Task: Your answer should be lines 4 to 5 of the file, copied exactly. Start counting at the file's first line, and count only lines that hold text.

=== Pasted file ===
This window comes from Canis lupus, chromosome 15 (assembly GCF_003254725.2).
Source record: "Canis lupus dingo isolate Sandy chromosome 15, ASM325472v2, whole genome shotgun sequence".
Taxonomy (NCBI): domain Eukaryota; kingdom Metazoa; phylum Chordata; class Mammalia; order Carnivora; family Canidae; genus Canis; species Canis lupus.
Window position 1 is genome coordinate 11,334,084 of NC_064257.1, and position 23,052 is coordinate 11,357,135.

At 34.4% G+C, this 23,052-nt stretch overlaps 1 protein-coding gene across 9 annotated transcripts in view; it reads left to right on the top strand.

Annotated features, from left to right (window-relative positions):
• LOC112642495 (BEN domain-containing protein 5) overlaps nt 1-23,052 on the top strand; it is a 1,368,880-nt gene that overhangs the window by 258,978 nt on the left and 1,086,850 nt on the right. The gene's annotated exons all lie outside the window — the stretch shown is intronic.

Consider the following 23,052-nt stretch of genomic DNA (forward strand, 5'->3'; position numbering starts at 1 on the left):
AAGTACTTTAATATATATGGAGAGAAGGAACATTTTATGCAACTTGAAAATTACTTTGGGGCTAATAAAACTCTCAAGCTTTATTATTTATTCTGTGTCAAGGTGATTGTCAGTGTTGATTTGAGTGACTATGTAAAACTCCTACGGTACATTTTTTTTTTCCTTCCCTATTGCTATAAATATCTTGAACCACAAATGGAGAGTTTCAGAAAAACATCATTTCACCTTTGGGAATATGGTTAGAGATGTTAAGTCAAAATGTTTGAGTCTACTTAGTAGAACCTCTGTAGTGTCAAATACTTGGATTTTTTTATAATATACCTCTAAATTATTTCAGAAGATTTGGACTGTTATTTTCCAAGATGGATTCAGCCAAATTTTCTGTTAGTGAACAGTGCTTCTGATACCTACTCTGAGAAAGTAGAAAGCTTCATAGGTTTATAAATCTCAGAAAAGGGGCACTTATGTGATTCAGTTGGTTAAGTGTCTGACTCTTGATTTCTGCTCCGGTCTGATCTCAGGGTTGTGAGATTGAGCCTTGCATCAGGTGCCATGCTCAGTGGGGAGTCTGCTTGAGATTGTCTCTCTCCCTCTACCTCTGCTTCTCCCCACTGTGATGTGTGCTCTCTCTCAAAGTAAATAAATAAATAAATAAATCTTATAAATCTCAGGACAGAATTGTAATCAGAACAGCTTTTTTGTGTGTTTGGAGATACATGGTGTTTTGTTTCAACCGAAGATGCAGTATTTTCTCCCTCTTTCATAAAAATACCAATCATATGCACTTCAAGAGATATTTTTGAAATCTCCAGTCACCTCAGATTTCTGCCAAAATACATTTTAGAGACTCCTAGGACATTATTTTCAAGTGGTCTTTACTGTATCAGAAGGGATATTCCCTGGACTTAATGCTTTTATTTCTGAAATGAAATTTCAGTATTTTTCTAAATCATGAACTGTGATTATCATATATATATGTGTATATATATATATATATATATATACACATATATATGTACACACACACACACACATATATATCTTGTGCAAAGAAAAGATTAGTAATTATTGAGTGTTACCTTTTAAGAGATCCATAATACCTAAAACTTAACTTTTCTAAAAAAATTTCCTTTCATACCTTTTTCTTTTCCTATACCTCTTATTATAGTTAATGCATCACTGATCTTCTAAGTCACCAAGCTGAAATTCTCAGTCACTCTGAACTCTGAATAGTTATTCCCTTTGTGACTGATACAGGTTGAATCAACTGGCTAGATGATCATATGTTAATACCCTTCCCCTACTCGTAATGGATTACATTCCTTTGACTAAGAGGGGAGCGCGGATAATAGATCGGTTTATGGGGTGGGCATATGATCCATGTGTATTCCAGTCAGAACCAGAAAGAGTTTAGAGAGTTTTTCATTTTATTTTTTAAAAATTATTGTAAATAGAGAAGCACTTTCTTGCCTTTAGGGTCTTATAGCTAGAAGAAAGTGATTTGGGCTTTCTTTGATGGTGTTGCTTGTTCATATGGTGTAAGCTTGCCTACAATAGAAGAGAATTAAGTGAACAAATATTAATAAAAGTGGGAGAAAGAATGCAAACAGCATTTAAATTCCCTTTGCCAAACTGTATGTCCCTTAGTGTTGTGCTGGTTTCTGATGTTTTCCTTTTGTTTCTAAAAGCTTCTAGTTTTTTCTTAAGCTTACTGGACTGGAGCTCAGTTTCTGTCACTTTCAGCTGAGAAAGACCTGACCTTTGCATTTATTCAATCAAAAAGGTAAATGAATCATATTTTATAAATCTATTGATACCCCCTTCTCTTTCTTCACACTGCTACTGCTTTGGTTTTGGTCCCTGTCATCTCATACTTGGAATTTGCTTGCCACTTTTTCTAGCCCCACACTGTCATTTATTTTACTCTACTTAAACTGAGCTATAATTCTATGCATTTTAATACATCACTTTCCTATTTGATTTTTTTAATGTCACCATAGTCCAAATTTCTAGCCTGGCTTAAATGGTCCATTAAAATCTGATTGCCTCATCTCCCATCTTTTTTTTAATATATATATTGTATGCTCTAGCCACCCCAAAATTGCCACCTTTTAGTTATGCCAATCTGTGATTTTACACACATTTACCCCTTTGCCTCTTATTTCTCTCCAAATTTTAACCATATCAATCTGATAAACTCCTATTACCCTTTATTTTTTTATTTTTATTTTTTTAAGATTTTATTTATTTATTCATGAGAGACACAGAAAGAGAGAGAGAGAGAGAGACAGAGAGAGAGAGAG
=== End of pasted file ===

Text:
Window position 1 is genome coordinate 11,334,084 of NC_064257.1, and position 23,052 is coordinate 11,357,135.

At 34.4% G+C, this 23,052-nt stretch overlaps 1 protein-coding gene across 9 annotated transcripts in view; it reads left to right on the top strand.